Moving Spell

    Video Rating: 5/5 3D Rating: NA

    The film has been framed at its theatrical 1.85:1 aspect ratio and is presented in 1080p using the AVC codec. Imagery is as close to perfection as it’s possible to be with the strong line animation showing not a hint of aliasing and the colors richly and deeply saturated without ever coming close to blooming. There is also no banding to be seen in this marvelous high definition transfer. The film has been divided into 24 chapters.

    Audio Rating: 4.5/5

    Both the Japanese and English tracks boast a DTS-HD Master Audio 5.1 sound mix. The English dub is a bit more sophisticated with occasional directionalized dialogue and boasting a somewhat more dynamic mix with split surround effects that sometimes pan through the soundstage. The Japanese mix does have very impressive use of the LFE channel, and both mixes feature the simply haunting musical scoring of Joe Hisaishi that adds extra dimension to the surreal fantasy of the feature.

    Special Features Rating: 3.5/5

    Behind the Microphone (9:02, SD): features members of the English voice cast shown behind-the-scenes in the studio recording their vocal tracks with direction from Pete Docter. We also see how translations from the Japanese had to be shortened to fit the time allotted for speaking in the film.Interview with Pete Docter (8:23, SD): the Oscar-winning Pixar director speaks of his admiration for the film and relates how he got involved with directing the English speaking cast. He also offers his own interpretation of the film’s themes.Hello, Mr. Lasseter: Hayao Miyazaki Visits Pixar Studios (16:29, SD): director Hayao Miyazaki with his interpreter visits the Pixar facility in northern California and brings a gift for producer John Lasseter. He says a few words before a screening of the English-language version, and later John Lasseter offers reflections on the films by the director.Theatrical Trailers and TV Spot Ads (8:14, HD): shown in montage formOriginal Storyboards (1:59:10, HD): watch the film completely through its storyboards.Promo Trailers (HD): The Little Mermaid, Monsters UniversityDVD Copy of the Film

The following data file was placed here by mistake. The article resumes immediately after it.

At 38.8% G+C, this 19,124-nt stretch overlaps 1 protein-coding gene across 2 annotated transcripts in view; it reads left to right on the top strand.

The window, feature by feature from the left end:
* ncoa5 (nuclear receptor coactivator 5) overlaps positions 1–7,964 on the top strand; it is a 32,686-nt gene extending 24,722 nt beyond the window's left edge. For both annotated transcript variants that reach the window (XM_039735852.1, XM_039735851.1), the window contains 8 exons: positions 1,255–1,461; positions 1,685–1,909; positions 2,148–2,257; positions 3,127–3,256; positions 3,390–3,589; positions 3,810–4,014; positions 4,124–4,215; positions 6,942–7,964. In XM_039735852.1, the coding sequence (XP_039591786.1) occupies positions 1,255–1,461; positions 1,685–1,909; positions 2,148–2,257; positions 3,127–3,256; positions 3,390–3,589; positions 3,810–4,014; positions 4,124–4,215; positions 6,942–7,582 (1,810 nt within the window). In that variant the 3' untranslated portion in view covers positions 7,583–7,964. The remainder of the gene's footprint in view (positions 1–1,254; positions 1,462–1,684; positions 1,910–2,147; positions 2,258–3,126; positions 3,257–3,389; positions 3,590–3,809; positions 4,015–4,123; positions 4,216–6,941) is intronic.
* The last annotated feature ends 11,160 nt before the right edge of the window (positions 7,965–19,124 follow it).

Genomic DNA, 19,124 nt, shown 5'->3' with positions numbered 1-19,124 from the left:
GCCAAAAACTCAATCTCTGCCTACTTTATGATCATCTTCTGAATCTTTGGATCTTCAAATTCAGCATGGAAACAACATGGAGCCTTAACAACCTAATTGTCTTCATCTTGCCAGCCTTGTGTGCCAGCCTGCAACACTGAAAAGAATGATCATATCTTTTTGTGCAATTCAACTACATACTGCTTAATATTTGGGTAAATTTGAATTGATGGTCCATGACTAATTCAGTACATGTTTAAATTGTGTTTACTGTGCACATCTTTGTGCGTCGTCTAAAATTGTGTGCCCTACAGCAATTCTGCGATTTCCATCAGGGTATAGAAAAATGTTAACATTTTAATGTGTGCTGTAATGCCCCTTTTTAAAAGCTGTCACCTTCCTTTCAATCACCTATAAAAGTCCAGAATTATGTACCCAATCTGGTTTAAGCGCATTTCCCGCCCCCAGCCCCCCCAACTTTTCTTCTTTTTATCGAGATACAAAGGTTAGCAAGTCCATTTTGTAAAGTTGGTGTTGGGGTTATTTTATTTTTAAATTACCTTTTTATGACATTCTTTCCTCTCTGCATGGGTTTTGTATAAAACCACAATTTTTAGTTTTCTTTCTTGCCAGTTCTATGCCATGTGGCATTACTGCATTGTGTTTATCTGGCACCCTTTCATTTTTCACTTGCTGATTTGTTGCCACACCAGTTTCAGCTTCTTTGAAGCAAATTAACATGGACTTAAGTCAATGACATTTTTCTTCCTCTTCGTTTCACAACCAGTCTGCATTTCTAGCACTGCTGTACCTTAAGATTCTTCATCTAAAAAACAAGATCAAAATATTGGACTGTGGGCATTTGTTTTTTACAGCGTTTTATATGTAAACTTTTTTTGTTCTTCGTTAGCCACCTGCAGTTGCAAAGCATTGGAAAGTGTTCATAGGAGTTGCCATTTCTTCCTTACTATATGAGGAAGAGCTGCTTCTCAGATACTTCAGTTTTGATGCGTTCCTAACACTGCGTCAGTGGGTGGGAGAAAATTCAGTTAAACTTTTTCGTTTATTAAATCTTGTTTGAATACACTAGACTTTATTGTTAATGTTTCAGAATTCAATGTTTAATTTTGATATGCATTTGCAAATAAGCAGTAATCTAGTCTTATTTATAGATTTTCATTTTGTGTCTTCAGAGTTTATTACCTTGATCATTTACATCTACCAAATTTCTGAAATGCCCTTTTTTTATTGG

Overall Rating: 4.5/5

    One of the most famous of the Hayao Miyazaki animated features, Howl’s Moving Castle is a glorious animated experience. The Blu-ray presents reference picture and sound quality and a choice of Japanese or English-speaking casts. Highly recommended!